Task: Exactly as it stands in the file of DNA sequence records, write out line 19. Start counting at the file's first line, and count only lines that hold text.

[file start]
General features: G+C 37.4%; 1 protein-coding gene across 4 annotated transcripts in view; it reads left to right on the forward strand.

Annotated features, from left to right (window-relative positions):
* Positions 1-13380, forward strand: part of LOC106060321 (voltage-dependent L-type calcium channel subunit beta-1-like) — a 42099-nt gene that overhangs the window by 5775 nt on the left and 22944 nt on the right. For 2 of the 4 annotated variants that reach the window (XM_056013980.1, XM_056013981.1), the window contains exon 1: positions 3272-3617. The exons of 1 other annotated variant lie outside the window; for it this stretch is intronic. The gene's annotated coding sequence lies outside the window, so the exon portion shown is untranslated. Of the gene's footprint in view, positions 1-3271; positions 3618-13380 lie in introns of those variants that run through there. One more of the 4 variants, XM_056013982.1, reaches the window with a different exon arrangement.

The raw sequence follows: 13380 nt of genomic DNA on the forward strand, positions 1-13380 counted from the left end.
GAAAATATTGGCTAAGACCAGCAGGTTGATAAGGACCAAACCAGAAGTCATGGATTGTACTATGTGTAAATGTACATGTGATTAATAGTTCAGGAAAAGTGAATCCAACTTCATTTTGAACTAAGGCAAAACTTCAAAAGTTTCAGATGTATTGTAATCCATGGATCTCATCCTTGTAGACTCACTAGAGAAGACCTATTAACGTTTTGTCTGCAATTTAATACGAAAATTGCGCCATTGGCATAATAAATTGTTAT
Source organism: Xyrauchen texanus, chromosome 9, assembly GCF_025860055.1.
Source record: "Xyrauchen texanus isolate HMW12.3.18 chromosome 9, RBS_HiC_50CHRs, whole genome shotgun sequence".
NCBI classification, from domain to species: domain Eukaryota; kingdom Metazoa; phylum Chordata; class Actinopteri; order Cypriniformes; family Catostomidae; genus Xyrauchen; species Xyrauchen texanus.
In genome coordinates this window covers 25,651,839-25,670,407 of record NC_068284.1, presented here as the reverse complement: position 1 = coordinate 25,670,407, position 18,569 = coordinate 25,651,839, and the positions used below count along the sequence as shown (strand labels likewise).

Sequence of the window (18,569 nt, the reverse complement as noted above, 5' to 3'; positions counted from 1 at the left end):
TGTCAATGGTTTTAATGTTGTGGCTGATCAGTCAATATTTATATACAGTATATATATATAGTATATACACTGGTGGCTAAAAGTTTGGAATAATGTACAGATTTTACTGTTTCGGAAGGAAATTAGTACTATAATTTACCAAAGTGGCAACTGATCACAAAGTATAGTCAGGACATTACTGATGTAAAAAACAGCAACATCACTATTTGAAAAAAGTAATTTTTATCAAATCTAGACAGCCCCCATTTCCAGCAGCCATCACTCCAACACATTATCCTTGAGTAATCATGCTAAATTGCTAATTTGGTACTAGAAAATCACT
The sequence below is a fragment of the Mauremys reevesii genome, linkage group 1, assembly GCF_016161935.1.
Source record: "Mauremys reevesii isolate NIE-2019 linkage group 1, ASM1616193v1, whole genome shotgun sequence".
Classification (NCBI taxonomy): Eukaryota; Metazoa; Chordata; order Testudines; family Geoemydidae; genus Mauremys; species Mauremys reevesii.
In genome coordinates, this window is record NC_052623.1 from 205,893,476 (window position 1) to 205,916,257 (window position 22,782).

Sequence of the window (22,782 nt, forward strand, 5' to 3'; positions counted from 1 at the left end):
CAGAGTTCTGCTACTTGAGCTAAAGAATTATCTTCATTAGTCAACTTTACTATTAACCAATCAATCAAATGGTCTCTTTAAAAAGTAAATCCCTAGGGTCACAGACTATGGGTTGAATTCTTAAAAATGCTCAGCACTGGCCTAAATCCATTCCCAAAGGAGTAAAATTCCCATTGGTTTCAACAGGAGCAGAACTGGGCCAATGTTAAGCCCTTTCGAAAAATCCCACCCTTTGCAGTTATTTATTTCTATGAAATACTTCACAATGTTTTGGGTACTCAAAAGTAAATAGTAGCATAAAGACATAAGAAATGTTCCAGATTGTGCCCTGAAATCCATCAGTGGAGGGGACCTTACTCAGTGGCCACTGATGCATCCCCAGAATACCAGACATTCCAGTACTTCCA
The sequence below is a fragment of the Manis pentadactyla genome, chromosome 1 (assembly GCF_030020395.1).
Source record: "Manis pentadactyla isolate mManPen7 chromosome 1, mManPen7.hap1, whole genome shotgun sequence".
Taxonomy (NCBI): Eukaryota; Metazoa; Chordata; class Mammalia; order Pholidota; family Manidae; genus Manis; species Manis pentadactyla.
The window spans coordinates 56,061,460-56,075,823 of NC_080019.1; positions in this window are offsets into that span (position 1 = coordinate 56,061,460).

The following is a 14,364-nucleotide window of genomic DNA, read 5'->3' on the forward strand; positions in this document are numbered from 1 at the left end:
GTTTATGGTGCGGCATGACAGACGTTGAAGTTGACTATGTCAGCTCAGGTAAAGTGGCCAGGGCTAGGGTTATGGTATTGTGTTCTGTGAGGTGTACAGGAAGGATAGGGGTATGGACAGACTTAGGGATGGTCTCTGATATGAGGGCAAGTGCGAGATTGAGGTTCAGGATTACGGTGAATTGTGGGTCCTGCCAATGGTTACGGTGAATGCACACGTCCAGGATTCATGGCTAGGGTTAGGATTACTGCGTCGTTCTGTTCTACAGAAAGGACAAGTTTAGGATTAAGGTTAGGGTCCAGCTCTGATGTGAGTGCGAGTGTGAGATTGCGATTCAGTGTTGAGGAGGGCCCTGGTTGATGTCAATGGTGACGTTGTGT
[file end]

Source record: "Manis pentadactyla isolate mManPen7 chromosome 1, mManPen7.hap1, whole genome shotgun sequence".